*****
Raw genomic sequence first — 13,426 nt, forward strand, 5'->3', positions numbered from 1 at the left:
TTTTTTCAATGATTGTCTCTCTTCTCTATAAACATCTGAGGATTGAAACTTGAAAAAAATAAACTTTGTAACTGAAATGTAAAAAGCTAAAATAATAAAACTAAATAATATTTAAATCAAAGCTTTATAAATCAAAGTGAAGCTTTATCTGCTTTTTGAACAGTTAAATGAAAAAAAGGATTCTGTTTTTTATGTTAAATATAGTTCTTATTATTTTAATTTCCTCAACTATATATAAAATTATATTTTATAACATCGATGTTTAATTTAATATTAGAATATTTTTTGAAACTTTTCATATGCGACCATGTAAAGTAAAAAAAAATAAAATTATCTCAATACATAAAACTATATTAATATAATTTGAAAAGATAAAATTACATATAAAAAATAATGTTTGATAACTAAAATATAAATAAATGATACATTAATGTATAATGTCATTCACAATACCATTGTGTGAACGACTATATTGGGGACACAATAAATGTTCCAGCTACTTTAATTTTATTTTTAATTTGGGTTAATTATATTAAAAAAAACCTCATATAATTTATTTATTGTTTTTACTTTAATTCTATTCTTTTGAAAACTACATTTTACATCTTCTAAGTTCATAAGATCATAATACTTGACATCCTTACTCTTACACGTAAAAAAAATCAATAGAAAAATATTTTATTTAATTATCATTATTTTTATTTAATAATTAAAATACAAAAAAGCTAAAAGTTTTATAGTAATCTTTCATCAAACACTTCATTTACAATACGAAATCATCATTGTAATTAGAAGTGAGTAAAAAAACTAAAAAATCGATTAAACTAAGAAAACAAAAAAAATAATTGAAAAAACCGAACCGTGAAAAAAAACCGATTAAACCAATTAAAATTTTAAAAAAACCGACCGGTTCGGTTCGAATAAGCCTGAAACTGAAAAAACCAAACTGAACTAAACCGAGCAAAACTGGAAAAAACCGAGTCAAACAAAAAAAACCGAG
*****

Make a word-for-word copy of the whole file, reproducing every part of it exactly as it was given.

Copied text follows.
Raw genomic sequence first — 13,426 nt, forward strand, 5'->3', positions numbered from 1 at the left:
TTTTTTCAATGATTGTCTCTCTTCTCTATAAACATCTGAGGATTGAAACTTGAAAAAAATAAACTTTGTAACTGAAATGTAAAAAGCTAAAATAATAAAACTAAATAATATTTAAATCAAAGCTTTATAAATCAAAGTGAAGCTTTATCTGCTTTTTGAACAGTTAAATGAAAAAAAGGATTCTGTTTTTTATGTTAAATATAGTTCTTATTATTTTAATTTCCTCAACTATATATAAAATTATATTTTATAACATCGATGTTTAATTTAATATTAGAATATTTTTTGAAACTTTTCATATGCGACCATGTAAAGTAAAAAAAAATAAAATTATCTCAATACATAAAACTATATTAATATAATTTGAAAAGATAAAATTACATATAAAAAATAATGTTTGATAACTAAAATATAAATAAATGATACATTAATGTATAATGTCATTCACAATACCATTGTGTGAACGACTATATTGGGGACACAATAAATGTTCCAGCTACTTTAATTTTATTTTTAATTTGGGTTAATTATATTAAAAAAAACCTCATATAATTTATTTATTGTTTTTACTTTAATTCTATTCTTTTGAAAACTACATTTTACATCTTCTAAGTTCATAAGATCATAATACTTGACATCCTTACTCTTACACGTAAAAAAAATCAATAGAAAAATATTTTATTTAATTATCATTATTTTTATTTAATAATTAAAATACAAAAAAGCTAAAAGTTTTATAGTAATCTTTCATCAAACACTTCATTTACAATACGAAATCATCATTGTAATTAGAAGTGAGTAAAAAAACTAAAAAATCGATTAAACTAAGAAAACAAAAAAAATAATTGAAAAAACCGAACCGTGAAAAAAAACCGATTAAACCAATTAAAATTTTAAAAAAACCGACCGGTTCGGTTCGAATAAGCCTGAAACTGAAAAAACCAAACTGAACTAAACCGAGCAAAACTGGAAAAAACCGAGTCAAACAAAAAAAACCGAG